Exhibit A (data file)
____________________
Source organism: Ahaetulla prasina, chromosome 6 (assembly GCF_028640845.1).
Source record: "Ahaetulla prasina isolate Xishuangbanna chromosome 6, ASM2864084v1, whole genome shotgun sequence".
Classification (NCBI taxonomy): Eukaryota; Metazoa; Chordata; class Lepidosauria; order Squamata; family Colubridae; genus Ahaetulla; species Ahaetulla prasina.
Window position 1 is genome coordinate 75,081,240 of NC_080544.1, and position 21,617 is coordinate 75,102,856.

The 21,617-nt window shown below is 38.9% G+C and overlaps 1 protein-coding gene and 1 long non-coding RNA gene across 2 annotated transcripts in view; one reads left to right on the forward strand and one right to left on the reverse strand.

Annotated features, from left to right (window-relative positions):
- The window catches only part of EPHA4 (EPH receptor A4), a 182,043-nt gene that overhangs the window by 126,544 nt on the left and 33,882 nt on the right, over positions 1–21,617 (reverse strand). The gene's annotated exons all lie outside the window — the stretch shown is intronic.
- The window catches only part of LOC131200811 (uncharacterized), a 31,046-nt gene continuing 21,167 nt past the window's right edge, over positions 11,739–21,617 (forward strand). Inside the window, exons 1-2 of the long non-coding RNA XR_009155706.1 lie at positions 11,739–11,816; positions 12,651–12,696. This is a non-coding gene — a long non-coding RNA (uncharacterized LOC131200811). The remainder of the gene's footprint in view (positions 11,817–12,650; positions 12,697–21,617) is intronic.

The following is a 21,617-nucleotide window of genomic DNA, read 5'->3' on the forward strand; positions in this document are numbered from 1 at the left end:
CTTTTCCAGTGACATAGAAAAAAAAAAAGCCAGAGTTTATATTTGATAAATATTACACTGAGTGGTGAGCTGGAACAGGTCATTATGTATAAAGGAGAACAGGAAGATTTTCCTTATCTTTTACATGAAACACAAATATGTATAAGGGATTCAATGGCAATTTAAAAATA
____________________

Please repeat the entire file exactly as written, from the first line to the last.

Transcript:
Source organism: Ahaetulla prasina, chromosome 6 (assembly GCF_028640845.1).
Source record: "Ahaetulla prasina isolate Xishuangbanna chromosome 6, ASM2864084v1, whole genome shotgun sequence".
Classification (NCBI taxonomy): Eukaryota; Metazoa; Chordata; class Lepidosauria; order Squamata; family Colubridae; genus Ahaetulla; species Ahaetulla prasina.
Window position 1 is genome coordinate 75,081,240 of NC_080544.1, and position 21,617 is coordinate 75,102,856.

The 21,617-nt window shown below is 38.9% G+C and overlaps 1 protein-coding gene and 1 long non-coding RNA gene across 2 annotated transcripts in view; one reads left to right on the forward strand and one right to left on the reverse strand.

Annotated features, from left to right (window-relative positions):
- The window catches only part of EPHA4 (EPH receptor A4), a 182,043-nt gene that overhangs the window by 126,544 nt on the left and 33,882 nt on the right, over positions 1–21,617 (reverse strand). The gene's annotated exons all lie outside the window — the stretch shown is intronic.
- The window catches only part of LOC131200811 (uncharacterized), a 31,046-nt gene continuing 21,167 nt past the window's right edge, over positions 11,739–21,617 (forward strand). Inside the window, exons 1-2 of the long non-coding RNA XR_009155706.1 lie at positions 11,739–11,816; positions 12,651–12,696. This is a non-coding gene — a long non-coding RNA (uncharacterized LOC131200811). The remainder of the gene's footprint in view (positions 11,817–12,650; positions 12,697–21,617) is intronic.

The following is a 21,617-nucleotide window of genomic DNA, read 5'->3' on the forward strand; positions in this document are numbered from 1 at the left end:
CTTTTCCAGTGACATAGAAAAAAAAAAAGCCAGAGTTTATATTTGATAAATATTACACTGAGTGGTGAGCTGGAACAGGTCATTATGTATAAAGGAGAACAGGAAGATTTTCCTTATCTTTTACATGAAACACAAATATGTATAAGGGATTCAATGGCAATTTAAAAATA